I remember the marble being such a pretty color, peachy with ribbons of coral running through it. It was everywhere. Marble tub. Marble sink. Marble floor. “That’s a lot of stinkin marble,” I thought to myself as I was lying there, half-naked, face-down on the floor with a nose that might be broken. I was only sixteen. When it happened– the familiar burning and surging and cramping in my abdomen– I’d carry pillows with me to the toilet. I figured that if I passed out, they would break the fall. It never worked, and I never learned.
Once, after waking up on the floor in a public stall, I simply wiped my face off and headed back to Chemistry class. My friends in college all freaked out in that dramatic, ohmygodshe’stotallygoingtodie way, as supportive as newly formed friends who share a common dormitory can possibly be. The doctors never figured out why the pain caused me to pass out. The neurologist ruled out epilepsy, although according to some probe-strapping test, something was definitely a “bit off” with my brainwaves. That explains a lot. But one day, I had a beautiful little girl and I never passed out again.
My life doesn’t exactly follow the odds. I guess you could say I’m lucky.
▪ Ten years ago, an oncologist told me I had a chunk of melanoma living in my eye socket. Eye cancer is very rare, as it turns out. One in a million. Who knew I’d get to travel to Philadelphia and have surgery in one of America’s oldest cities? As it turns out, I love cheesesteak and Thomas Jefferson.
▪ When I was in the hospital after the birth of my daughter, first a week and extending to three and then four, undergoing multiple surgeries and stabbing myself with blood-thinner injections, I was told it wasn’t exactly normal. I tried to put on lipstick to make it all better, but with a four-week-old child at home I’d barely begun to hold, Chanel can only do so much. Don’t get me wrong – it can do a lot. But there are limits.
▪ Most people don’t pass out after having their wisdom teeth extracted and have CPR performed in the oral surgeon’s office lobby because they had some extreme reaction to Demerol. Lucky for me, they had some sort of anti-Demorol agent locked away someplace they stuck in my arm. I remember getting to drink juice when I woke up. But then again, I’ve woken up from loads of surgeries, so I might be getting them all confused.
▪ Before the birth of my son, right after the spinal tap was placed and the medicine was slowly crawling through my veins toward the arteries of my heart, it stopped. The monitor would just so naturally flatline, because that’s what luck I have. But like I arose from the marble floor, so too would my heart begin to beat. After, of course, the chest compressions, the stabbing of epinephrine, and some other medication that apparently gives you dry mouth.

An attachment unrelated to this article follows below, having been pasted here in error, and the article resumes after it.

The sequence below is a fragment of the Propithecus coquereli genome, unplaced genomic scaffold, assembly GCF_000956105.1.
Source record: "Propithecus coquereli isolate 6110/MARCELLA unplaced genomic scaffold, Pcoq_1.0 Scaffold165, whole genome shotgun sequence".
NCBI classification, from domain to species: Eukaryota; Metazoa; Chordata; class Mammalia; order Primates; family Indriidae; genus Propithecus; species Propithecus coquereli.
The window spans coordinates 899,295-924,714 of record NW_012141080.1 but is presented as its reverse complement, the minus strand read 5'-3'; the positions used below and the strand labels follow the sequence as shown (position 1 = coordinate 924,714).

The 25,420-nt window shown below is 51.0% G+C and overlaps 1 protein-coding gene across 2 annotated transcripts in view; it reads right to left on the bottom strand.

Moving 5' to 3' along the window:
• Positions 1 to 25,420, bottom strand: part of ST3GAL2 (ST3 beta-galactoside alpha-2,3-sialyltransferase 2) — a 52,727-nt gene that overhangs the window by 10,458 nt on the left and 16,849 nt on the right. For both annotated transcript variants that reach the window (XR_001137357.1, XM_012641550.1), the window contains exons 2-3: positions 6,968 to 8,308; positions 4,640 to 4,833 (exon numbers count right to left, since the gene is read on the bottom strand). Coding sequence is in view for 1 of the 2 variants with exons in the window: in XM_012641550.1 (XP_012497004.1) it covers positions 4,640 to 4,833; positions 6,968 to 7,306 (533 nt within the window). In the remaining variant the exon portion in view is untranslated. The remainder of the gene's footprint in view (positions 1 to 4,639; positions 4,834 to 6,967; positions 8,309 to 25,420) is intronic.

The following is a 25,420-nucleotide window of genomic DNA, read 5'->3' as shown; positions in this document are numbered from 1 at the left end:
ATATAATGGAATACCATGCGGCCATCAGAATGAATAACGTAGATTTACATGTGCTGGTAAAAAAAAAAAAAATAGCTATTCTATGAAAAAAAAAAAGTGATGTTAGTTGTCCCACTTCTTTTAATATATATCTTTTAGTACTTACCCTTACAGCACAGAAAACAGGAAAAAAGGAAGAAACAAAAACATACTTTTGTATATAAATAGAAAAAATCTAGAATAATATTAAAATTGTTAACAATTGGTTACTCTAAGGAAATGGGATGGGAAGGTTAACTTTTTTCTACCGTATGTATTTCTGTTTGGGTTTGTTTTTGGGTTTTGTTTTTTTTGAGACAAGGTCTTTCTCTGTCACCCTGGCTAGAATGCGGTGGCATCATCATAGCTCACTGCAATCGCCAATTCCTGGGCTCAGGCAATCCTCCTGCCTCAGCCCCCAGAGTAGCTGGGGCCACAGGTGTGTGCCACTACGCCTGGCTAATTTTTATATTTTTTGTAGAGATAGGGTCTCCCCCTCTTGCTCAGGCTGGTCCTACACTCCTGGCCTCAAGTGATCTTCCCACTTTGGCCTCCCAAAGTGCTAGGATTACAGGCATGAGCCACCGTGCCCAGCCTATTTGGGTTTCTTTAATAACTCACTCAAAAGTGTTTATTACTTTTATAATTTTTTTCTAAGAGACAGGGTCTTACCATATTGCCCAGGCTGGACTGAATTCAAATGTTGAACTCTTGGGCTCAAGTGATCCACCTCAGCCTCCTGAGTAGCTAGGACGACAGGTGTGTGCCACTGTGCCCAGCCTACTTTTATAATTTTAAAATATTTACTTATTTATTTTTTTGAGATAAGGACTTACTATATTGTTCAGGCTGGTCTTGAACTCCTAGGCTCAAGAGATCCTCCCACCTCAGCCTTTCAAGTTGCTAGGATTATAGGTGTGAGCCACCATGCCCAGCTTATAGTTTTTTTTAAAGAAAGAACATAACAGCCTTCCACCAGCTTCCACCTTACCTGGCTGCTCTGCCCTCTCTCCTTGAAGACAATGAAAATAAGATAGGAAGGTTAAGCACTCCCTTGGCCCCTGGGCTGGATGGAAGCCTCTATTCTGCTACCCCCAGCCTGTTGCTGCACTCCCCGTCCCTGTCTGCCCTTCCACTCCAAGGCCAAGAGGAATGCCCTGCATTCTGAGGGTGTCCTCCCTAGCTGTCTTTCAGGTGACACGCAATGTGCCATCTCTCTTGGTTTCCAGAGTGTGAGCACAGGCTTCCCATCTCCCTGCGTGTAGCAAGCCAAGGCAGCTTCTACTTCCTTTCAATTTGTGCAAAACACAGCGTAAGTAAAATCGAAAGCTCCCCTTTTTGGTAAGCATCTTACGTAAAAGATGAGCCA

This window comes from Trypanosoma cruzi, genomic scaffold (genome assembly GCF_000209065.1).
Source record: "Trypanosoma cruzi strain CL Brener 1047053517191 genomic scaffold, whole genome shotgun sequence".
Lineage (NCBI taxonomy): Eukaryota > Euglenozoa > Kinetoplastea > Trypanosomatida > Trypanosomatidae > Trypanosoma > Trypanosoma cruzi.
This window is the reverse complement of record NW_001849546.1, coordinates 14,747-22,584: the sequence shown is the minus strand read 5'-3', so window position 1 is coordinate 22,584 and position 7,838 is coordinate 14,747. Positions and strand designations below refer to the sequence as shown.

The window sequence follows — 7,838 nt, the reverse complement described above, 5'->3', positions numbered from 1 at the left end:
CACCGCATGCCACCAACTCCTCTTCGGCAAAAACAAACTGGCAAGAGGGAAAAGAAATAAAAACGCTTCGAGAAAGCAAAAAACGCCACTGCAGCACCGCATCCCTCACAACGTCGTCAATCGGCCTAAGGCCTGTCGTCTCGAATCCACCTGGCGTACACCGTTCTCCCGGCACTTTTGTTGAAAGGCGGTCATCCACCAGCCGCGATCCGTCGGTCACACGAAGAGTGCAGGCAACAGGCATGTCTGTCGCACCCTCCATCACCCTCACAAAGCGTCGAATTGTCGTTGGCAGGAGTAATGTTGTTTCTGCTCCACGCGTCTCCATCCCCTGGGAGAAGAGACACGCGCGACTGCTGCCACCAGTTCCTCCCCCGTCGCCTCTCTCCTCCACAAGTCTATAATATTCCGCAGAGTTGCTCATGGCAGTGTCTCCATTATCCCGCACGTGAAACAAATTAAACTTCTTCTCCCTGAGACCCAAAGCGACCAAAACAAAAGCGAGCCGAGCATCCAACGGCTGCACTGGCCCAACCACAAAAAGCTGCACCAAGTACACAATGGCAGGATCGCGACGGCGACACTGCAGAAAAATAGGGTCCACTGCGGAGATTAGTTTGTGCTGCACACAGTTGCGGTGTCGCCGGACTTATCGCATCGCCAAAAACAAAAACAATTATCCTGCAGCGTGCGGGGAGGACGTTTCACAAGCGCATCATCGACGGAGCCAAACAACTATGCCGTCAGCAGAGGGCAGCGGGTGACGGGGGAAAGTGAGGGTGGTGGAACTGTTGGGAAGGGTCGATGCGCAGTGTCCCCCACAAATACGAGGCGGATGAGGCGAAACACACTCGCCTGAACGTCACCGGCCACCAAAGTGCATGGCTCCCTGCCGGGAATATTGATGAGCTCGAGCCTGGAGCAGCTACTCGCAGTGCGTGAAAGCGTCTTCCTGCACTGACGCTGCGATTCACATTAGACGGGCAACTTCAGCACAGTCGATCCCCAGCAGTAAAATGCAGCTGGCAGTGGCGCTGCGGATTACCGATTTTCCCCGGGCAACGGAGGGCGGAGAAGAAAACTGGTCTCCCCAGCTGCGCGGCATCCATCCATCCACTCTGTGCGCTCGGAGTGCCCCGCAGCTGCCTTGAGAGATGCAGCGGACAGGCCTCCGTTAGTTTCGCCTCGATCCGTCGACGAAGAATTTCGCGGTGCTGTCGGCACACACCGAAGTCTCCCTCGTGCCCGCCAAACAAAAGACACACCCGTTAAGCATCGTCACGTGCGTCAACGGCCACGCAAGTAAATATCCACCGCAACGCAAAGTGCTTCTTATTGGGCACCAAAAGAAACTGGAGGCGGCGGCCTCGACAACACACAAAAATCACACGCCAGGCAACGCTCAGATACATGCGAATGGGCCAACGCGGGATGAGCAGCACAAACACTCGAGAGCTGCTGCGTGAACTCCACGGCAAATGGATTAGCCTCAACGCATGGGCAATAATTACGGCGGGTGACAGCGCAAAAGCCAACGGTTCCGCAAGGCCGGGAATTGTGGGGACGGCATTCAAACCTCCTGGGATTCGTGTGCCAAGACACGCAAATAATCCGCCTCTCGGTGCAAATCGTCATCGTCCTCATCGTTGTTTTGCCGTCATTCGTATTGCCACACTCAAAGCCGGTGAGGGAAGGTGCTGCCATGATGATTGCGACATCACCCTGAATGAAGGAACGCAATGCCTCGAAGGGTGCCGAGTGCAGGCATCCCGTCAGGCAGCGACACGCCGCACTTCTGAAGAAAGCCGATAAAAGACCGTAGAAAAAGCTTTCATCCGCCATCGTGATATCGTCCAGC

So it wasn’t all that surprising that our house was struck by lightning. And instead of killing us or burning our house to the ground, it instead wiped out all our plumbing. “That’s very rare,” the fireman said. Yeah. Welcome to my life. Things happen to me. Things that don’t happen to normal people.
I can’t help but think God has some grand scheme behind all of this, like there is some grand point to be made. In response, I’m actively searching for what that is. What role I need to play in the universe in return for my good fortune. I’m open, as they say, to change.
I am truly grateful for the moments in which we are tested. To see what’s most important. I am grateful for a faith, true and honest, despite all reason to the contrary. I am grateful for this body, as battered and broken as my insides might be. I am grateful that I’m not married to some boring widget of a man, but a man bursting at the seams with heart. I’m grateful for my children, deep in character and beauty. I’m grateful that we are living in a rental, with Goodwill furniture and mice in the garage, because we are together. And laughing. Last night, I fell asleep holding my husband’s hand. And today, my daughter told me she’d give me hugs and kisses even when love got so sweet it turned rotten. I’m a lucky, lucky girl.
I think I’m going to buy a lottery ticket. I’d probably lose. Just my luck.